24. Social Changes The social aspects of the fire are very interesting to look at. During the fire, Chicago acted as one. Similar to the events of 9/11, everyone, rich and poor, was affected by the same event. Also similar was that people of all different backgrounds and classes came together to help each other during the fire. However, after the fire, this togetherness was no longer the case.

    25. Social Changes After the fire, naturally, many blamed the poor. Some thought that the area where the O’Leary’s lived and where the fire began was a poor section. These people also thought that whoever began the fire, was just a careless person (or cow). This however was not the case. The part of the city the O’Leary’s lived in was certainly not the worst part of the city and most of the families who lived in the area were honest, good people. Even so, many pinned the fire on the poor because they were the easiest scapegoat.

    26. Social Changes Unfortunately for the poor, the city did little to stop the rumors. The city’s officials were glad to have someone blamed for the fire. The city officials realized that they could have just as easily been blamed due to the city’s lack of firemen and other supplies. The fire in many ways actually widened the gap between rich and poor.

    27. Social Changes • The social classes separated more and more in large reason because of money. • While the rich were able to rebuild with bricks and other nonflammable material, the poor were unable to afford these more expensive building materials. • Many of the poor didn’t have fire insurance before the fire which left them completely vulnerable after the fire.

    28. Eyewitness Accounts “We could see across the river at the cross streets that where yesterday was a populous city was now a mass of smoking ruins. All the way round we encountered thousands of people; but the excitement had given way to a terrible grief and desolation.” - Alexander Frear (New York alderman) “…the immense piles of lumber on the south of us were all afire…. Dense clouds of smoke and cinder rolled over and enveloped us, and it seemed almost impossible to breathe….” - Lambert Tree (Cook County Circuit Court Judge) “There was a strip of fire between two and three miles long, and a mile wide, hurried along by a wind, sweeping through the business part of this city…. It was a grand sight, and yet an awful one.” - William Gallagher (Student studying in Chicago)

    29. An Optimistic Response After the fire, many were extremely optimistic that Chicago would return to glory. The following lines from the Tribune are possibly the most famous words written about the fire: “In the midst of a calamity without parallel in the world’s history, looking upon the ashes of thirty years’ accomplishments, the people of this once beautiful city have resolved that CHICAGO SHALL RISE AGAIN!” -Tribune Despite the terrible tragedy, Chicagoans were ready to take action and make the city more powerful and more respected than ever before.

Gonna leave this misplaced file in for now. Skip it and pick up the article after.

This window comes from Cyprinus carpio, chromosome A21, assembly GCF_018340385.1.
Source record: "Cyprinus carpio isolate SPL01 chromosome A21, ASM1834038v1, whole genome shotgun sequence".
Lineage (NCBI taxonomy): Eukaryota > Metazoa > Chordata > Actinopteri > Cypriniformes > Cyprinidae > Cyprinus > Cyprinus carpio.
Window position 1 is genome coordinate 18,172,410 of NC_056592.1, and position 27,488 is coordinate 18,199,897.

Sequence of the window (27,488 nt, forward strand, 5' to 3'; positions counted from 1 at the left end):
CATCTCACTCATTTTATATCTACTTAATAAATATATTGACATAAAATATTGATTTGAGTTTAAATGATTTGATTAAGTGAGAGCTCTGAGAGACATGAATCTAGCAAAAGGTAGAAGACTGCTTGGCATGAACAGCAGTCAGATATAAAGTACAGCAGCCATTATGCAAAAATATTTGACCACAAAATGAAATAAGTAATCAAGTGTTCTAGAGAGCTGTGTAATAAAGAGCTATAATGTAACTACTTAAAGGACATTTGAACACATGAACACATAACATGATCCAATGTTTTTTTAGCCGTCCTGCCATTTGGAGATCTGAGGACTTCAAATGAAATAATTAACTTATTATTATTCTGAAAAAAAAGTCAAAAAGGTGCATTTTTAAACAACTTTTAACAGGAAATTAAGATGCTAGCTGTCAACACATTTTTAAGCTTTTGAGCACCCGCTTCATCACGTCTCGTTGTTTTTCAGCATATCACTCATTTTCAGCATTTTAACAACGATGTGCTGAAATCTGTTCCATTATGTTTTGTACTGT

30. An Optimistic Response “From the Ruins Our City Shall Rise!” a song by George Frederick Root: Dreary, dreary, the darkness falls, While the autumn winds moan through blackened walls. But see! The bright rift in the cloud and hear the great voice from the shore! Our city shall rise! Yes, she shall rise! Queen of the west once more!

    31. Lasting Effects of the Great Chicago Fire The Great Chicago Fire has had some lasting effects on America: • Fire Prevention Week (This year it is between October 8th and October 14th. • The fire inspired the name of a Major League Soccer (MLS) team based in Chicago: --The Chicago Fire.

    32. The End Results What did Chicago, and the rest of the country, learn from the fire?: The Great Chicago Fire of 1871 taught America many useful lessons. On the surface, the fire helped lead to structural adjustments and new methods of fire safety. The fire also helped lead to a number of local political changes as well. However, on a deeper level, the fire taught the public to challenge what is accepted.

    33. The End Results The initial changes made after the fire soon led to more changes as society began to demand more and more from politicians. The fire played at least a small role in changing how the country looked not just at fire safety but at other controversial issues as well. Also, the fire in many ways helped to widen the gap between the rich and the poor.

    34. The End Results The Great Chicago Fire of 1871 was a mixed blessing. Although many died, the fire gave America a wakeup call. The fire taught the country not only of the dangers of fire and sloppy construction but of the danger of not fighting for what is right. Thanks to the Great Chicago Fire, and the many lives that were lost almost 135 years ago, the country is now stronger, smarter, and better prepared for any possible problem it may face. For more information, and for an interactive timeline of the events of the Great Chicago Fire of 1871, visit: American Experience- Chicago: City of the Century (PBS)